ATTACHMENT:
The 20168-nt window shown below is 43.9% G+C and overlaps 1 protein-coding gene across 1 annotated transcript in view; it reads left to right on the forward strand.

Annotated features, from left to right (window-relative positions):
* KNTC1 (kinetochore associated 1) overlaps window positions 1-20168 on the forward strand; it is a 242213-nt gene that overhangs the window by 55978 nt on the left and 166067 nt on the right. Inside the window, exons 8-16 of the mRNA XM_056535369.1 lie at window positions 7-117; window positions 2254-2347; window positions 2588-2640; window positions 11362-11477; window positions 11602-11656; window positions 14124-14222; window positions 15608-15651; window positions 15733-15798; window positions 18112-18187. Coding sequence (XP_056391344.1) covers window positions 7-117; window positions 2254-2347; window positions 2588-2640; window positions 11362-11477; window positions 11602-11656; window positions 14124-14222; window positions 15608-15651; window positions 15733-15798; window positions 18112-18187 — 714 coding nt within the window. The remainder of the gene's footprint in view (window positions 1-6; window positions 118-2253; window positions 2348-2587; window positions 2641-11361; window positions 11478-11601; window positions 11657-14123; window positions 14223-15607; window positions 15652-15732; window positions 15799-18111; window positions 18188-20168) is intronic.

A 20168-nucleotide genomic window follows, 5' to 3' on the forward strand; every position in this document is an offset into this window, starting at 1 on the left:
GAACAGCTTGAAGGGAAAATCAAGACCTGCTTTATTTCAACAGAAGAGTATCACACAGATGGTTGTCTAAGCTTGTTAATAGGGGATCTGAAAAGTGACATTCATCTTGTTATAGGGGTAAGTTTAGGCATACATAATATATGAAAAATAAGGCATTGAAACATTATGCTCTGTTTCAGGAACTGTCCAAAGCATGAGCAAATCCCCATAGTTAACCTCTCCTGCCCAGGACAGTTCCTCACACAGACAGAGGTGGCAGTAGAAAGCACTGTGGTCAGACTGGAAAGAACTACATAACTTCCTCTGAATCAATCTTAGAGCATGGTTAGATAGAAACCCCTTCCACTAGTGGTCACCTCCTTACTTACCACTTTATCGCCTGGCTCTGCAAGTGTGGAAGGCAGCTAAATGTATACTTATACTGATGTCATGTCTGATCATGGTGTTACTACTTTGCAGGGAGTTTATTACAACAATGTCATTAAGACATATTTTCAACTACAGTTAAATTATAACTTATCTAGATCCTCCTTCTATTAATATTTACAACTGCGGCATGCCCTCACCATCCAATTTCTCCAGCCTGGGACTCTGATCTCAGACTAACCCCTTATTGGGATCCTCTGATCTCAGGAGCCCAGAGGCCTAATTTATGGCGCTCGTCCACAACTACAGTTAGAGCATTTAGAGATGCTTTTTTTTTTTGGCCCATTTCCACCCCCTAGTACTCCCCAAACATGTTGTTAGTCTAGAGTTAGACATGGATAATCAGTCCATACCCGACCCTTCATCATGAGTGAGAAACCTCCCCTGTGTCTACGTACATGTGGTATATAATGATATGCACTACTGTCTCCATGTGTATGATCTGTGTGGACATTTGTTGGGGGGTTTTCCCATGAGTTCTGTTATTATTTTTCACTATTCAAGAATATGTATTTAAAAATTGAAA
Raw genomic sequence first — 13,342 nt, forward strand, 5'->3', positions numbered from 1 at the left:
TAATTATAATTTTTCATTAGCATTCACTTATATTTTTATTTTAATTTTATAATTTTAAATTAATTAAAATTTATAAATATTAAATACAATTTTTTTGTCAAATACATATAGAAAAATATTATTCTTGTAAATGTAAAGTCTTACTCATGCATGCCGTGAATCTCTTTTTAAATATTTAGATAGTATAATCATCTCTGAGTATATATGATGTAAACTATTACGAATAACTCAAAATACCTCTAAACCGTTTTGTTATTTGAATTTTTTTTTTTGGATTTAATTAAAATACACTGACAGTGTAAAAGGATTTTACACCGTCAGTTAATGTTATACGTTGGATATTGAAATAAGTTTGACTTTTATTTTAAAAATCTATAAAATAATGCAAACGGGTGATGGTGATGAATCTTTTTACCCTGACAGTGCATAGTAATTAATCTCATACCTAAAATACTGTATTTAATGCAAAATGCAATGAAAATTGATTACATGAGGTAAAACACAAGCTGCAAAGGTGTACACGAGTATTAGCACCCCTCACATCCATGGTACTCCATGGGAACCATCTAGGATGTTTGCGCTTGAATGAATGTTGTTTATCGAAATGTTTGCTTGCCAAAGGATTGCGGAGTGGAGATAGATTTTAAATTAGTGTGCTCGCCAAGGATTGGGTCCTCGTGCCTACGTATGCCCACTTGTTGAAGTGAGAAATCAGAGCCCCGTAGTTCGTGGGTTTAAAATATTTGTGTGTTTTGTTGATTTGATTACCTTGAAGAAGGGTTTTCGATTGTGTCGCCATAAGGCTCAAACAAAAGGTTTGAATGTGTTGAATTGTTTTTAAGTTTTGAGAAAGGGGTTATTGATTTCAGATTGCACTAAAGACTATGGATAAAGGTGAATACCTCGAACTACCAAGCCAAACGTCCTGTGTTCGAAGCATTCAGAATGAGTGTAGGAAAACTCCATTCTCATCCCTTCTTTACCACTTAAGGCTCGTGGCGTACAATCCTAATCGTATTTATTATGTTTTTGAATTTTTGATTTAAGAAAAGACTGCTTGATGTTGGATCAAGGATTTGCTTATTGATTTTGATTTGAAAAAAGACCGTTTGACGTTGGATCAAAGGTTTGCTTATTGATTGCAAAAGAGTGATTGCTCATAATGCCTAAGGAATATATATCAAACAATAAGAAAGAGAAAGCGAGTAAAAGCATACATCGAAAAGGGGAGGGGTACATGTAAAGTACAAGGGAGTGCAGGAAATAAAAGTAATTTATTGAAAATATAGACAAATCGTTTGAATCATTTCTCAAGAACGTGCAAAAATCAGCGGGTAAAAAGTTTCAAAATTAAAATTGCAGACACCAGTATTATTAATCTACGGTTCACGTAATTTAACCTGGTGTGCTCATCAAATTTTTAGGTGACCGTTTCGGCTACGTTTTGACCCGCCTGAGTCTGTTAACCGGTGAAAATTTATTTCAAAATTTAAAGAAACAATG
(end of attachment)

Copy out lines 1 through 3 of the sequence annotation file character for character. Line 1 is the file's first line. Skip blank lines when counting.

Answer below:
The 20168-nt window shown below is 43.9% G+C and overlaps 1 protein-coding gene across 1 annotated transcript in view; it reads left to right on the forward strand.

Annotated features, from left to right (window-relative positions):
* KNTC1 (kinetochore associated 1) overlaps window positions 1-20168 on the forward strand; it is a 242213-nt gene that overhangs the window by 55978 nt on the left and 166067 nt on the right. Inside the window, exons 8-16 of the mRNA XM_056535369.1 lie at window positions 7-117; window positions 2254-2347; window positions 2588-2640; window positions 11362-11477; window positions 11602-11656; window positions 14124-14222; window positions 15608-15651; window positions 15733-15798; window positions 18112-18187. Coding sequence (XP_056391344.1) covers window positions 7-117; window positions 2254-2347; window positions 2588-2640; window positions 11362-11477; window positions 11602-11656; window positions 14124-14222; window positions 15608-15651; window positions 15733-15798; window positions 18112-18187 — 714 coding nt within the window. The remainder of the gene's footprint in view (window positions 1-6; window positions 118-2253; window positions 2348-2587; window positions 2641-11361; window positions 11478-11601; window positions 11657-14123; window positions 14223-15607; window positions 15652-15732; window positions 15799-18111; window positions 18188-20168) is intronic.